15 Facts About Catharism


Catharism was a Christian dualist or Gnostic movement between the 12th and 14th centuries which thrived in Southern Europe, particularly in northern Italy and southern France.

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Catharism arrived in Western Europe in the Languedoc region of France in the 11th century.

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Catharism was initially taught by ascetic leaders who set few guidelines and so some Catharist practices and beliefs varied by region and over time.

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Catharism underwent persecution by the Medieval Inquisition, which succeeded in eradicating it by 1350.

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Catharism says of them: "They absolutely reject those who marry a second time, and reject the possibility of penance [that is, forgiveness of sins after baptism]".

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Catharism has been seen as giving women the greatest opportunities for independent action, since women were found as being believers as well as Perfecti, who were able to administer the sacrament of the consolamentum.

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Catharism attracted numerous women with the promise of a leadership role that the Catholic Church did not allow.

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Toward the end of the Cathar movement, Catharism became less equal and started the practice of excluding women Perfects.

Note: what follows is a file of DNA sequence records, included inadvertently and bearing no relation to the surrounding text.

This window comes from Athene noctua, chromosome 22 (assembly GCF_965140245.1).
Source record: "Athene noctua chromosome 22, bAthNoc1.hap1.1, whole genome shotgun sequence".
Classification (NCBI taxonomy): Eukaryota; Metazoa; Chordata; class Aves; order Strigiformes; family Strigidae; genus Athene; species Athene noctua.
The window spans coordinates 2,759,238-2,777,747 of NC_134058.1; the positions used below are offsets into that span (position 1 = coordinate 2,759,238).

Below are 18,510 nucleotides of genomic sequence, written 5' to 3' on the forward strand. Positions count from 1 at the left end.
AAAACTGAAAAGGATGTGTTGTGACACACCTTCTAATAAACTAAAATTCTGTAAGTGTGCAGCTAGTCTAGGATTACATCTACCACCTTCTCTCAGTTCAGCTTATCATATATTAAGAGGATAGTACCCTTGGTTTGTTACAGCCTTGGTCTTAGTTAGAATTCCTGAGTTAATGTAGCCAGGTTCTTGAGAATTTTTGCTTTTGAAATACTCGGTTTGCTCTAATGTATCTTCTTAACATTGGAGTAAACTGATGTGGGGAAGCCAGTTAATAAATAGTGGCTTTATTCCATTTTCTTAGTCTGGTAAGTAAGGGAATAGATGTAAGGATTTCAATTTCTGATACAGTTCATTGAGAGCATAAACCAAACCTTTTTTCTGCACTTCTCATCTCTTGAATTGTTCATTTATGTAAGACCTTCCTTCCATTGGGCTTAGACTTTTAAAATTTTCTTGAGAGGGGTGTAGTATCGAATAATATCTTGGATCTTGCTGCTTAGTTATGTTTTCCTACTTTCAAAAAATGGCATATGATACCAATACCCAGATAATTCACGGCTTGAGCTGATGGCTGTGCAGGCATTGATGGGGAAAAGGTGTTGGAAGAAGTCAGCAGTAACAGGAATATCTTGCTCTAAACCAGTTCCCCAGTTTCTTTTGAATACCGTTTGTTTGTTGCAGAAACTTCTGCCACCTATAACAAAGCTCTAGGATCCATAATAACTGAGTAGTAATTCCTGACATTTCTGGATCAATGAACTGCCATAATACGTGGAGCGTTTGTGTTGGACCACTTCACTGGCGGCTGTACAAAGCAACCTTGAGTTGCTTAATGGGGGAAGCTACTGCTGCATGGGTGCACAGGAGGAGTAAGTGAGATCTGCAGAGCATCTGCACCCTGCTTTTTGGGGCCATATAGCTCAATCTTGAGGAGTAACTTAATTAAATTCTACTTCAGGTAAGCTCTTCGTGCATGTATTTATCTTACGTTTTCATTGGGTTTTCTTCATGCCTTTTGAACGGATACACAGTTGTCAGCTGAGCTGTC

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Catharism concluded that only preachers who displayed real sanctity, humility and asceticism could win over convinced Cathar believers.

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Catharism's conviction led eventually to the establishment of the Dominican Order in 1216.

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Catharism's body was returned and laid to rest in the Abbey of Saint-Gilles.

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Catharism's forces were then greatly augmented by reinforcements from France, Germany, and elsewhere.

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Catharism's reply, recalled by Caesarius of Heisterbach, a fellow Cistercian, thirty years later was —"Kill them all, the Lord will recognise Catharism's own".

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In spite of the wholesale massacre of Cathars during the war, Catharism was not yet extinguished, and Catholic forces would continue to pursue Cathars.

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In popular culture, Catharism has been linked with the Knights Templar, an active sect of monks founded during the First Crusade.

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